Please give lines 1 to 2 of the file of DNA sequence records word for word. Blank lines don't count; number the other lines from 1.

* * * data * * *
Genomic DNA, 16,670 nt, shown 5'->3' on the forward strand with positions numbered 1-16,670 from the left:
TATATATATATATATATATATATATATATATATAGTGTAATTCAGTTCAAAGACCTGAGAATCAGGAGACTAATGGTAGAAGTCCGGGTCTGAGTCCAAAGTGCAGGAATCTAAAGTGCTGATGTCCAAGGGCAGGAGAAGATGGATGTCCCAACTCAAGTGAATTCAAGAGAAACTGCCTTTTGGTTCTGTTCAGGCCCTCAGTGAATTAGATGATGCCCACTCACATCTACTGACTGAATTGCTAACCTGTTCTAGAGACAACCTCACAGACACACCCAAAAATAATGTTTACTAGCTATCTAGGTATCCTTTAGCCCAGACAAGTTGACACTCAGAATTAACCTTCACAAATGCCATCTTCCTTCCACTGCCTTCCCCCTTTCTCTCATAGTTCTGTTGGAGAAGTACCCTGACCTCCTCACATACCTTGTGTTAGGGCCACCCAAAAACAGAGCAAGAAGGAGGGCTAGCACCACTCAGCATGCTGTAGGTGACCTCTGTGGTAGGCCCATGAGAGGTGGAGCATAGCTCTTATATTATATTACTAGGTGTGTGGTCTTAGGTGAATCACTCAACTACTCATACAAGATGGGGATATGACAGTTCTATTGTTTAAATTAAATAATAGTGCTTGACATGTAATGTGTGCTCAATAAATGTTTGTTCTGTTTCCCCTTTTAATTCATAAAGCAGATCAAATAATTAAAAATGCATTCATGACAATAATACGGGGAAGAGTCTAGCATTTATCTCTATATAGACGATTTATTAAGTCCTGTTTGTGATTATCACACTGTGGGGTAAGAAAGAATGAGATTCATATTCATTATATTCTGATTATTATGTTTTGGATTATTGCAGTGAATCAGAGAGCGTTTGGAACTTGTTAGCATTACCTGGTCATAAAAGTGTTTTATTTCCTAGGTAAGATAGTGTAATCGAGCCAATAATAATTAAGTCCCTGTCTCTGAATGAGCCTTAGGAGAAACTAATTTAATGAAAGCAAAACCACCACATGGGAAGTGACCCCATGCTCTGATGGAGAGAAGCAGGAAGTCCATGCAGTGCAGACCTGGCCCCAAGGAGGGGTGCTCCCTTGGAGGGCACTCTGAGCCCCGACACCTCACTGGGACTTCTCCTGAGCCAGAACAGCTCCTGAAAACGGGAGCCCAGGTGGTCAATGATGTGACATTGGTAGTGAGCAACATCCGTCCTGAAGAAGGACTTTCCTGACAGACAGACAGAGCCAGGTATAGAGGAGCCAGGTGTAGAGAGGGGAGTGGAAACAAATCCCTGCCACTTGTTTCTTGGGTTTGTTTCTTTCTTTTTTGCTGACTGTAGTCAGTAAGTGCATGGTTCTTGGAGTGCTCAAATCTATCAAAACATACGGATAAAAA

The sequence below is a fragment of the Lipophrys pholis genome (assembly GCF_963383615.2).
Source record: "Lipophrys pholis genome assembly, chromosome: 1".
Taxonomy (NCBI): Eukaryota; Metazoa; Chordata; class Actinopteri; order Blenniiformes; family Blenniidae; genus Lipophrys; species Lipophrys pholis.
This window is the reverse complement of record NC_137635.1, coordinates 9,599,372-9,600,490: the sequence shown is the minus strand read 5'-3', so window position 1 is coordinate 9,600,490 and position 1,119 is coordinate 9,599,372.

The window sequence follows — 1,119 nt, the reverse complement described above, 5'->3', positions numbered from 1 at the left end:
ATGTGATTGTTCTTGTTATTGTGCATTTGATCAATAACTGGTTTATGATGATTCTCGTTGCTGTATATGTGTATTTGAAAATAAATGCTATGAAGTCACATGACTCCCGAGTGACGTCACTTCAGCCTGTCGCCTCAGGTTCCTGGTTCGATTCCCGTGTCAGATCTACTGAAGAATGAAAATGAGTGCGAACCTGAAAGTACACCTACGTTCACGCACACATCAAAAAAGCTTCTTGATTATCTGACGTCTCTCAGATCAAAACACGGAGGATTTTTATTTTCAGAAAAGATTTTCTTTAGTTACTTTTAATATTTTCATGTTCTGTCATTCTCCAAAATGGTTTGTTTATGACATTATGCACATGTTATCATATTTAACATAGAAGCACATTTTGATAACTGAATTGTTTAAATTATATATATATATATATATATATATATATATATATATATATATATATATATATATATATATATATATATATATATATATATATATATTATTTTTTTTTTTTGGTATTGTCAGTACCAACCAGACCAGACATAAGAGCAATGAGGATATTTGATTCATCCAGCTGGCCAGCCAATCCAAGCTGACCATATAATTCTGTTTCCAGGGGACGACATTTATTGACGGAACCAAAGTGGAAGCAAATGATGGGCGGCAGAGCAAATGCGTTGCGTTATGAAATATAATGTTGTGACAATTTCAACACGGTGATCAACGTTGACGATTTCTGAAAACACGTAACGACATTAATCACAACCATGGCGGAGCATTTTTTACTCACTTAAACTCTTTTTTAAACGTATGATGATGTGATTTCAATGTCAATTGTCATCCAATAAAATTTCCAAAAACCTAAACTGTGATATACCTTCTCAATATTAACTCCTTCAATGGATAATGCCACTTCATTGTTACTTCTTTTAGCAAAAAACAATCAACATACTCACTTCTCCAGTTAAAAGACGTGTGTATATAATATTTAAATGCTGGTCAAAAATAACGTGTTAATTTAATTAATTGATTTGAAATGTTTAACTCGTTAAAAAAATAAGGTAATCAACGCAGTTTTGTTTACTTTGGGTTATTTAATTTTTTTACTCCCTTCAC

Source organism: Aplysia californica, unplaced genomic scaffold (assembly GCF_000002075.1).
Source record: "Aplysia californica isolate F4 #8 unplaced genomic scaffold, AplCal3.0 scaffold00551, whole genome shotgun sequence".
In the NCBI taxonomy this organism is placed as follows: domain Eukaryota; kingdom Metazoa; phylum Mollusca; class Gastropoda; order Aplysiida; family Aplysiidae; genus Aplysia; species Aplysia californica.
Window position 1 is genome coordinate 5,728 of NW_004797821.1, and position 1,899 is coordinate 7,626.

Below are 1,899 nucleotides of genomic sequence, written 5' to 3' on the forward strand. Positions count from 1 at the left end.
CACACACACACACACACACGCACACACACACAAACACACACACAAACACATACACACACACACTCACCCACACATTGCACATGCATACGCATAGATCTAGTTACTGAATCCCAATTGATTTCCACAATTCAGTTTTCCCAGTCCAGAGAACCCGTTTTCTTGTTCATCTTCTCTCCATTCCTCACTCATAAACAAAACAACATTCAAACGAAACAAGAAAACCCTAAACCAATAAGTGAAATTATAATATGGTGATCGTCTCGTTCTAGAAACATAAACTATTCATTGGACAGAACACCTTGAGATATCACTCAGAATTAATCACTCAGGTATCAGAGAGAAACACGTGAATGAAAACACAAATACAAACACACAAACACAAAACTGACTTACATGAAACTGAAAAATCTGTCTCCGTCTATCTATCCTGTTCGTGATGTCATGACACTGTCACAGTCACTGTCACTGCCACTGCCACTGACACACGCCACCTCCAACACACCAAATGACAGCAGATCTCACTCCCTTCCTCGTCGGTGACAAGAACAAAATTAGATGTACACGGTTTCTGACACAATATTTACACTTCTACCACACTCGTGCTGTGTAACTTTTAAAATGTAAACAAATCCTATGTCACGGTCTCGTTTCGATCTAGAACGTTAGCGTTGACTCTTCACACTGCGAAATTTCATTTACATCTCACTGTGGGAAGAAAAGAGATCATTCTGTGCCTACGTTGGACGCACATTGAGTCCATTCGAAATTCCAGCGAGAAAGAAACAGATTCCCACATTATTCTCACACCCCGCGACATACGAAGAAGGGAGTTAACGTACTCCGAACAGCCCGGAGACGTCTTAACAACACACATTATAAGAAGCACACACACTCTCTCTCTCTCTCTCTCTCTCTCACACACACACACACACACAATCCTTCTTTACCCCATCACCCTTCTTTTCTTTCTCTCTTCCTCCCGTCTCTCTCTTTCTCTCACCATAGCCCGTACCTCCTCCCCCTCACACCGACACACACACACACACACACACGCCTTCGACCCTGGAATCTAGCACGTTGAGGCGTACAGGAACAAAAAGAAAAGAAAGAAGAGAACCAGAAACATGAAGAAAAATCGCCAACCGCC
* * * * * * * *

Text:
Genomic DNA, 16,670 nt, shown 5'->3' on the forward strand with positions numbered 1-16,670 from the left:
TATATATATATATATATATATATATATATATATAGTGTAATTCAGTTCAAAGACCTGAGAATCAGGAGACTAATGGTAGAAGTCCGGGTCTGAGTCCAAAGTGCAGGAATCTAAAGTGCTGATGTCCAAGGGCAGGAGAAGATGGATGTCCCAACTCAAGTGAATTCAAGAGAAACTGCCTTTTGGTTCTGTTCAGGCCCTCAGTGAATTAGATGATGCCCACTCACATCTACTGACTGAATTGCTAACCTGTTCTAGAGACAACCTCACAGACACACCCAAAAATAATGTTTACTAGCTATCTAGGTATCCTTTAGCCCAGACAAGTTGACACTCAGAATTAACCTTCACAAATGCCATCTTCCTTCCACTGCCTTCCCCCTTTCTCTCATAGTTCTGTTGGAGAAGTACCCTGACCTCCTCACATACCTTGTGTTAGGGCCACCCAAAAACAGAGCAAGAAGGAGGGCTAGCACCACTCAGCATGCTGTAGGTGACCTCTGTGGTAGGCCCATGAGAGGTGGAGCATAGCTCTTATATTATATTACTAGGTGTGTGGTCTTAGGTGAATCACTCAACTACTCATACAAGATGGGGATATGACAGTTCTATTGTTTAAATTAAATAATAGTGCTTGACATGTAATGTGTGCTCAATAAATGTTTGTTCTGTTTCCCCTTTTAATTCATAAAGCAGATCAAATAATTAAAAATGCATTCATGACAATAATACGGGGAAGAGTCTAGCATTTATCTCTATATAGACGATTTATTAAGTCCTGTTTGTGATTATCACACTGTGGGGTAAGAAAGAATGAGATTCATATTCATTATATTCTGATTATTATGTTTTGGATTATTGCAGTGAATCAGAGAGCGTTTGGAACTTGTTAGCATTACCTGGTCATAAAAGTGTTTTATTTCCTAGGTAAGATAGTGTAATCGAGCCAATAATAATTAAGTCCCTGTCTCTGAATGAGCCTTAGGAGAAACTAATTTAATGAAAGCAAAACCACCACATGGGAAGTGACCCCATGCTCTGATGGAGAGAAGCAGGAAGTCCATGCAGTGCAGACCTGGCCCCAAGGAGGGGTGCTCCCTTGGAGGGCACTCTGAGCCCCGACACCTCACTGGGACTTCTCCTGAGCCAGAACAGCTCCTGAAAACGGGAGCCCAGGTGGTCAATGATGTGACATTGGTAGTGAGCAACATCCGTCCTGAAGAAGGACTTTCCTGACAGACAGACAGAGCCAGGTATAGAGGAGCCAGGTGTAGAGAGGGGAGTGGAAACAAATCCCTGCCACTTGTTTCTTGGGTTTGTTTCTTTCTTTTTTGCTGACTGTAGTCAGTAAGTGCATGGTTCTTGGAGTGCTCAAATCTATCAAAACATACGGATAAAAA